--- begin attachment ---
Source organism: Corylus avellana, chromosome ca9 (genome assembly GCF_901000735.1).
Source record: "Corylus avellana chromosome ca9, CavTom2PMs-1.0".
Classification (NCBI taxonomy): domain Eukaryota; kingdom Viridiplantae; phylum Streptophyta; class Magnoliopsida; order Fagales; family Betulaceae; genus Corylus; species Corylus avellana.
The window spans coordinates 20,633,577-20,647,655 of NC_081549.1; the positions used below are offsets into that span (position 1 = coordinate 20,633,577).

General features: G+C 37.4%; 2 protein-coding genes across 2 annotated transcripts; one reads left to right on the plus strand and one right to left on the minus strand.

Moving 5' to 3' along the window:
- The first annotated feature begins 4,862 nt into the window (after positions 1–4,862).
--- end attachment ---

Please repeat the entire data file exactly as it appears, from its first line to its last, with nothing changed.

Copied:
Source organism: Corylus avellana, chromosome ca9 (genome assembly GCF_901000735.1).
Source record: "Corylus avellana chromosome ca9, CavTom2PMs-1.0".
Classification (NCBI taxonomy): domain Eukaryota; kingdom Viridiplantae; phylum Streptophyta; class Magnoliopsida; order Fagales; family Betulaceae; genus Corylus; species Corylus avellana.
The window spans coordinates 20,633,577-20,647,655 of NC_081549.1; the positions used below are offsets into that span (position 1 = coordinate 20,633,577).

General features: G+C 37.4%; 2 protein-coding genes across 2 annotated transcripts; one reads left to right on the plus strand and one right to left on the minus strand.

Moving 5' to 3' along the window:
- The first annotated feature begins 4,862 nt into the window (after positions 1–4,862).